By: Courtney LeVinus with Capitol Consulting
Buckeye eliminates business license fee, other Valley cities illegally mandate business licenses
The City of Buckeye recently eliminated the City’s requirement that residential rental property owners obtain a business license through the City. In the past the City would not only require the registration but they would also charge a $40 annual fee as part of the license.
The City of Buckeye made these changes to conform to Arizona law.
Arizona Statutes (9-1304 (B)) clearly state that “a city or town shall not adopt a residential rental licensing requirement for residential rental properties or property owners. This subsection does not prohibit a city or town that imposes a sales tax on rent from requiring a transaction privilege tax license for residential rental property owners.”
Some Valley cities however remain in violation of Arizona law as they require property owners to obtain a business license separate from the transaction privilege tax license noted in the above statute.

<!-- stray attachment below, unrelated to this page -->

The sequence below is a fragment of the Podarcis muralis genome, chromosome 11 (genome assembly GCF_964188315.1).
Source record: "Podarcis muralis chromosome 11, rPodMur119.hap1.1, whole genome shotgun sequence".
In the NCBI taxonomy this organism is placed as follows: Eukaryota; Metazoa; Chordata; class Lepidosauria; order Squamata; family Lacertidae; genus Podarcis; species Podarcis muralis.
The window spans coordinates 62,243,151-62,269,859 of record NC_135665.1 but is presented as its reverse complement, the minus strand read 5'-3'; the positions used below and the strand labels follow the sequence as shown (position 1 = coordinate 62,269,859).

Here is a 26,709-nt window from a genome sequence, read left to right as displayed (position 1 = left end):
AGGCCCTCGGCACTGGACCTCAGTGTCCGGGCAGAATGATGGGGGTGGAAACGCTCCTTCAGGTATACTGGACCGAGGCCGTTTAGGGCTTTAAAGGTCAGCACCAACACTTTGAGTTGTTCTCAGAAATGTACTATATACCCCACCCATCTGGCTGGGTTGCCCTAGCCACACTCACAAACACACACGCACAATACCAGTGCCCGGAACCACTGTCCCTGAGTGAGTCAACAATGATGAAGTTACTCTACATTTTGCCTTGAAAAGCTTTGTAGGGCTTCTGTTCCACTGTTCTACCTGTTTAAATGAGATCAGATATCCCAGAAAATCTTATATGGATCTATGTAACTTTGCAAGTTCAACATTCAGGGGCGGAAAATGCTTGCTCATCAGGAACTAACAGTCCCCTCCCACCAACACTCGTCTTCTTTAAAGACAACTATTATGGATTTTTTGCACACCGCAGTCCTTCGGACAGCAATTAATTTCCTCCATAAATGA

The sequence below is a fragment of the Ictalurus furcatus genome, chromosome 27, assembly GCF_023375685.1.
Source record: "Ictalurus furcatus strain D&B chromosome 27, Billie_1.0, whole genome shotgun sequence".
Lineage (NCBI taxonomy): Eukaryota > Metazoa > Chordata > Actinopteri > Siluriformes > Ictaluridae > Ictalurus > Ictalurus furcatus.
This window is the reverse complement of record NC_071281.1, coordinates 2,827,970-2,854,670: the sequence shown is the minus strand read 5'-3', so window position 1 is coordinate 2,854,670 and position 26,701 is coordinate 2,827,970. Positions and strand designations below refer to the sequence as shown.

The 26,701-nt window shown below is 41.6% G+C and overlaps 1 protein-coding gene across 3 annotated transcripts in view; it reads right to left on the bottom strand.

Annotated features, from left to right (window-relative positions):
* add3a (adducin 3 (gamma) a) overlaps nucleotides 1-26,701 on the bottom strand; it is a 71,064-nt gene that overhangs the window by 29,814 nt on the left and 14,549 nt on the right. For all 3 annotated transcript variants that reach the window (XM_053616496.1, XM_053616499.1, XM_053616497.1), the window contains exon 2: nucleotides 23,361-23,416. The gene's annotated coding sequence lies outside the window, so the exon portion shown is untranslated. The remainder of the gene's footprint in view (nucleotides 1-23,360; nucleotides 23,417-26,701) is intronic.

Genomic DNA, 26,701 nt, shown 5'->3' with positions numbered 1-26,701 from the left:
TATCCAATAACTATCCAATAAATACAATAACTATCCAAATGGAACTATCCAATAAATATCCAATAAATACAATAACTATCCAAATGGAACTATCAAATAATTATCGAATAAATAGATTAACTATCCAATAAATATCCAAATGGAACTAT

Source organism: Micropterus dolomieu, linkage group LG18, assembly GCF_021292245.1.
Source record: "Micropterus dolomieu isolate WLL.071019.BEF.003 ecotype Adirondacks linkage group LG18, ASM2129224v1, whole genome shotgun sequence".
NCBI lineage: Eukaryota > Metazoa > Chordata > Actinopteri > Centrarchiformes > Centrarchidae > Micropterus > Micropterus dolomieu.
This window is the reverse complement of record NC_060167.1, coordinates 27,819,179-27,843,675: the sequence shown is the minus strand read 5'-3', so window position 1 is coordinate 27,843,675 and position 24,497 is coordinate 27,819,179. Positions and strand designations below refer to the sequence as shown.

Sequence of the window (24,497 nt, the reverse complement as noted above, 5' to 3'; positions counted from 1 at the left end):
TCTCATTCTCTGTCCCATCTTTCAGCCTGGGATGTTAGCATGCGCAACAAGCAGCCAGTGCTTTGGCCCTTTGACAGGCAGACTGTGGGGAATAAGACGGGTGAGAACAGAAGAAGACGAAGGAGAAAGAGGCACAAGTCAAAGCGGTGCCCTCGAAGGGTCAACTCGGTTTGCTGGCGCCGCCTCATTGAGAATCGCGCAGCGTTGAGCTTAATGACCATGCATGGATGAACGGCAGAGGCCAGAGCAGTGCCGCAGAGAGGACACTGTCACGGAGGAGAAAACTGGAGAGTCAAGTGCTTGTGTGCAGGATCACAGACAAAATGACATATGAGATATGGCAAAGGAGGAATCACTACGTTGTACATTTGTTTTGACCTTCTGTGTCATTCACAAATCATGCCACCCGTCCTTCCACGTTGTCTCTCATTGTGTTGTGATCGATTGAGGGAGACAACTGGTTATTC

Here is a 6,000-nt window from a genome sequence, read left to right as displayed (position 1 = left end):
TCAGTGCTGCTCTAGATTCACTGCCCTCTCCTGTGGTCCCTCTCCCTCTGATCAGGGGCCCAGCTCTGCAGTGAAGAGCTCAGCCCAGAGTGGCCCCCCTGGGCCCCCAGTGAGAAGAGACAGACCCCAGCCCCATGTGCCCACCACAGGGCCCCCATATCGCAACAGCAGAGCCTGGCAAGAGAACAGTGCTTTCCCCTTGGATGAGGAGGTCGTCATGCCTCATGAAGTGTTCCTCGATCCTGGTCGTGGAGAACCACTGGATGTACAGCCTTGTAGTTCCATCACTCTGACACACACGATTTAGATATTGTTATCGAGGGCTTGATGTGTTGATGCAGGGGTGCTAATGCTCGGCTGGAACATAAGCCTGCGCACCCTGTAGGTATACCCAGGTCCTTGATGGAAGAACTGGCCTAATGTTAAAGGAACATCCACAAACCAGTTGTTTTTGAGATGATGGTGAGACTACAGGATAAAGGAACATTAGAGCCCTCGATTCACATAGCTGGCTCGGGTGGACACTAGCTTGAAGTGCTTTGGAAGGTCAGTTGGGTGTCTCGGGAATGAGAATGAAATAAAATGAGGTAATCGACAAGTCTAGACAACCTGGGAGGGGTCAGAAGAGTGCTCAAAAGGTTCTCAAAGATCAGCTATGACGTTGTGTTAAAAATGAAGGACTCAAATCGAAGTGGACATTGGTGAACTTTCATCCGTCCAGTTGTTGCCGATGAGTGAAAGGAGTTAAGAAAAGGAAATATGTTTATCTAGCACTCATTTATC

Cities like Casa Grande, El Mirage, Goodyear, Litchfield Park, Surprise and Yuma require a business license even though they technically do not administer or collect a transaction privilege tax (TPT). These cities levy TPT’s, but they are what are called “program cities.
A “program city” is a city that uses the Arizona Department of Revenue (ADOR) to administer and collect their TPT revenue. For the program cities, ADOR requires that a business (in our case rental property owners/managers) obtain a TPT license. The license in this case directly corresponds to the actual taxing entity, ADOR.
Most of the larger cities like Phoenix, Tucson, Mesa, Glendale and Chandler are considered “non-program” cities as they administer and collect their own TPT revenues. These non-program cities require a TPT license from the rental property owner. And in this case, they have been given authority to require the TPT license under ARS 9-1304(B); because again, they levy the TPT and most importantly they collect the tax “in-house.”
The issue arises when the program cities (cities contracted with ADOR) assess an additional business license and fee in addition to the ADOR license. In other words, rental property owners/ managers are assessed two fees for two licenses, one with ADOR and one with the city. Since these program cities don’t directly administer and collect the tax, they have no reason (or authority) to require a TPT or business license as provided in ARS 9-1304(B).
Capitol Consulting will be working with the nonconforming cities and the League of Cities and Towns to resolve this issue without the need for legislative action.